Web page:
The primary observance of Hoshannah Rabbah is “the taking of the willow.” In addition to the Four Kinds taken every day of Sukkot, it is a tradition, dating back to the times of the Prophets, to take an additional willow on the seventh day of Sukkot. This commemorates the willow ceremony in the Holy Temple, where large, 18-foot willow branches were set around the altar every day of Sukkot. Every day of Sukkot the altar was circled once, to the sounds of supplications for divine assistance—on Hoshannah Rabbah, the altar was circled seven times.

Today, during the course of the Hoshannah Rabbah morning services, all the Torah scrolls are taken out of the Ark and are held by people standing around the bimah (Torah reading table). The congergation then makes seven circuits around the bimah (instead of the one circuit done the other days of Sukkot) while reciting the “Hoshaanot” prayers, with the Four Kinds in hand. At the conclusion of the Hoshaanot we take a bundle of five willows (available for a nominal fee at most synagogues) and with it we strike the ground five times, symbolizing the “tempering of the five measures of harshness.”

It is customary for all – men, women and even small children – to perform this custom. One should not use a willow bundle already used by another—a bundle should be purchased for every family member. After the bundle is used, many have the custom of throwing it up on to the top of the Ark.

To read about the deeper significance of this mitzvah, see One Twig and One Leaf.

Other Hoshannah Rabbah observances include:

Night Learning
In consideration of the auspiciousness of the day, it is customary in many communities to remain awake on the night preceding Hoshannah Rabbah. We recite the entire Book of Deuteronomy—wherein the precepts to love and fear G-d are expounded at length. In certain communities, the entire Deuteronomy is read in the synagogue from the Torah Scroll. After midnight, the entire Book of Psalms is recited. In some congregations it is a custom for the gabbai (synagogue manager) to distribute apples (signifying a “sweet year”) to the congregants. These apples are then taken home, dipped in honey, and eaten in the sukkah.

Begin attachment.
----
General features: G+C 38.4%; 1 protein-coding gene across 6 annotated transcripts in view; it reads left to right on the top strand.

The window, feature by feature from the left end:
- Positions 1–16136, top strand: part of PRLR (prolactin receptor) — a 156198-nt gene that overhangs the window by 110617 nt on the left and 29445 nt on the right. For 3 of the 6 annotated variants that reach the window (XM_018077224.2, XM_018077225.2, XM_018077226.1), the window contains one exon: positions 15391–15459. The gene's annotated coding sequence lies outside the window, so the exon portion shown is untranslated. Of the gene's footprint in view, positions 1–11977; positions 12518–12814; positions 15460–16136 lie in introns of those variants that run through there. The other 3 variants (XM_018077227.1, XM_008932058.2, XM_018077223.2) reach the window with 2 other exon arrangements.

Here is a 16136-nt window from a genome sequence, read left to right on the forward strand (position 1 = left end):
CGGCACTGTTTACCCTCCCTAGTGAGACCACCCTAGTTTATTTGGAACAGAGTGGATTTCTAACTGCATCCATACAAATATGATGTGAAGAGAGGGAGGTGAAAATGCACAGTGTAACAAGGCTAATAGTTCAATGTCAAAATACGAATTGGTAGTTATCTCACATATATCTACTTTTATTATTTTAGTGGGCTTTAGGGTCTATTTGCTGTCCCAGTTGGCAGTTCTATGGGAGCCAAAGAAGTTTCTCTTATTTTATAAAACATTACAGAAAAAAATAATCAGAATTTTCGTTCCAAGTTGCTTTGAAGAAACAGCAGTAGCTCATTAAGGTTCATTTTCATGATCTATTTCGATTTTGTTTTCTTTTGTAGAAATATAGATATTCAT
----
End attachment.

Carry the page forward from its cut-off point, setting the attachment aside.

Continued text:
The Rebbe would distribute lekach (honey cake) on Hoshannah Rabbah, to those who had not received a piece before Yom Kippur (see here  for more information on this custom). Click here to watch a video clip of the Rebbe distributing lekach on Hoshannah Rabbah of 5742 (1981).
Festive Meal
A festive meal is eaten in the sukkah. We dip the bread in honey for the last time. Many have the custom to eat kreplach – ground beef or chicken-filled dough, folded into triangles – on this day. Click here for a recipe.

Hoshannah Rabbah is also the last occasion on which we recite the special blessing for eating in the sukkah, since the biblical commandment to dwell in the sukkah is only for seven days (though it is the practice of many communities – and such is the Chabad custom – that, outside of the Land of Israel, we eat in the sukkah also on the 8th day, Shemini Atzeret).

Eruv Tavshilin
Since Hoshannah Rabbah falls on a Wednesday (so that Simchat Torah will be on Thursday night and Friday), an eruv tavshilin must be made on Hoshannah Rabbah, to allow cooking and other necessary Shabbat preparations to be done on Friday. Click here for more on this topic and to learn how to make an eruv tavshilin.

Useful Sukkot Links:

Sukkos Mega-Site
Global Sukkot Events Locator
Holiday Study & Insights
Sukkot Stories
Sukkot Kids’ Zone
Sukkot Audio Classes and Videos

The staff wishes you and yours a joyous Sukkot!